Summary: Overall, this book was a pleasure to read. I found myself smiling at Barrett’s sarcasm and falling more in love with San Francisco on every page. I definitely have some new places to visit next time I’m in the Bay Area. Even as a somewhat local I learned a lot and simply appreciated Barrett’s obvious affection for the city.

Locals and tourists alike will have a great time following his advice on sights to see, lines to stand in, smells to crinkle up their noses at, and layers of clothing to carry around all day.


This review was written by Spring intern, Zoe Jennings. Check out the book at microcosm.pub/thisissf.

We Review Things… Walking with Ramona

This spring we got the lovely 2nd edition of Laura O. Foster’s charming Portland guide, Walking with Ramona: Exploring Beverly Cleary’s Portland. This is one of our favorites, and if you’ve been curious about the book but haven’t gotten around to checking it out, spring intern Kellie is here with a review.

~ Walking with Ramona Review ~
By Kellie Robinson

There’s nothing quite like stepping into the shoes of your favorite author, and Portland guide Laura O. Foster helps her readers do just that in Walking with Ramona.

Back in the good ol’ days, when I was a wee lass, there was one author whose books I always returned to time and time again: Beverly Cleary. You may know her well as the vivid personality behind the Ramona Quimby series, but I knew her as the author of my favorite book, The Mouse and the Motorcycle.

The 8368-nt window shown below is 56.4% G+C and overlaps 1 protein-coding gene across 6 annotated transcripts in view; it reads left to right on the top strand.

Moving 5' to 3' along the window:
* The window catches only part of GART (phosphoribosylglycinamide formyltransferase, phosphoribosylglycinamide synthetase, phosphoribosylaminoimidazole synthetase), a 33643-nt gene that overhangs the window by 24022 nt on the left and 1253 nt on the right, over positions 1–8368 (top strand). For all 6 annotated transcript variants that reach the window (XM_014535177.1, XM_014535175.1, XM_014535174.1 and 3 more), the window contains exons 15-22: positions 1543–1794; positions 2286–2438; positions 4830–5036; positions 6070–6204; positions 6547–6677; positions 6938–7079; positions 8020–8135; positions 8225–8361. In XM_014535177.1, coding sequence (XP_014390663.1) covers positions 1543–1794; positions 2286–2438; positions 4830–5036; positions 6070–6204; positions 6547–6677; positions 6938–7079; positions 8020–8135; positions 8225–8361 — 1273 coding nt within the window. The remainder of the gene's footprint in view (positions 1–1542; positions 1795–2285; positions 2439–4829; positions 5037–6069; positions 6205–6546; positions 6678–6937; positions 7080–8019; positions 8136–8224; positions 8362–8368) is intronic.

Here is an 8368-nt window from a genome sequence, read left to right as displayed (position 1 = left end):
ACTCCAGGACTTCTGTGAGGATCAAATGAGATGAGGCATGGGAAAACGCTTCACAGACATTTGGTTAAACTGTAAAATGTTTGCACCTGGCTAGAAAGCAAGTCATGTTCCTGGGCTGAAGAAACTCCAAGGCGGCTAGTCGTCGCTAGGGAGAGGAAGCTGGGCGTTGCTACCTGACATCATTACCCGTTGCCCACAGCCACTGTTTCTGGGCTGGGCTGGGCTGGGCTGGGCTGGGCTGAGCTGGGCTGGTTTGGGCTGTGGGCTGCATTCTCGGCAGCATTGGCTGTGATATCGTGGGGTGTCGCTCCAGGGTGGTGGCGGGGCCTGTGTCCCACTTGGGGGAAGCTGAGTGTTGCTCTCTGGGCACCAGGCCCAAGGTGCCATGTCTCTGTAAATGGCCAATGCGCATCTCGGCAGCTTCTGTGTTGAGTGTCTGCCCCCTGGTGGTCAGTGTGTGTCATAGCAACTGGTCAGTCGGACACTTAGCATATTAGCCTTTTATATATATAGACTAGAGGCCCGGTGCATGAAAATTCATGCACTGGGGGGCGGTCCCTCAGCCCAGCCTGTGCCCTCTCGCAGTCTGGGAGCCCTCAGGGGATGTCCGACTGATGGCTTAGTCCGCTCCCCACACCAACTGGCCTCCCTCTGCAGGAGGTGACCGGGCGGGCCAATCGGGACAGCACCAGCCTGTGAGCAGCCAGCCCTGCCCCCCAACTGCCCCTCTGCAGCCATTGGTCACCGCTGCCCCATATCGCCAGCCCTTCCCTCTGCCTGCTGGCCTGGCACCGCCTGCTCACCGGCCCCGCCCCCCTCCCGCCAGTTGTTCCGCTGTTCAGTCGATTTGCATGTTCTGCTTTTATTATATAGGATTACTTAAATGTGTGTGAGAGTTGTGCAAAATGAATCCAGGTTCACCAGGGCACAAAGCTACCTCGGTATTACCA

Strangely, although I perused that little title so many times I could practically quote it word-for-word, I never even touched the “Ramona” chronicles….

A white book cover with rain drops and a child jumping over a puddle.

Enter, many years later, Walking with Ramona: Exploring Beverly Cleary’s Portland by Laura O. Foster, an insightful look into Ms. Cleary’s childhood days living in Portland, Oregon.

It proffers a playful hand, inviting you to explore where Cleary (and her fictional alter ego, Ramona) spent her youthful days: elm-lined streets that make tunnels with their long branches; seasoned brick-and-mortar schools of days gone by; a local library or two, one of Cleary’s favorite stops; and Grant Park, where the yells and laughter of neighborhood children can still be heard.

Short though this book may be, dull it is not. Foster leads you behind-the-curtain of Ms. Cleary’s life, one which had its fair share of hardships and adventures, encouraging readers to traverse the historic landscape of Portland and its many hidden gems.

It’s a tour book, taking you step-by-step throughout the city and its old neighborhoods, walking where Ramona and friends walked, resting where Cleary rested, and even welcoming you to stop by one or two of Beverly’s childhood homes.

Provided you’re ever in Portland and want to take the tour, it’s recommended that you set aside a whole day for it: you’re gonna need (and want) it!

This book has not only inspired me to want to check out the Ramona Quimby series, but it also motivated me to write a very belated fan letter to Ms. Cleary (at age 102, I hope the letter gets to her!).

Whether you’ve grown up with rascally Ramona, or are just now getting into Beverly Cleary’s books, I’d encourage you to pick up this charming title.


This post was written by Spring intern Kellie Robinson. Check back later this month for all the details on Kellie’s full tour of NE Portland using the book.
Follow Kellie’s work online, check out the book here, and learn more about interning at Microcosm in the FAQ.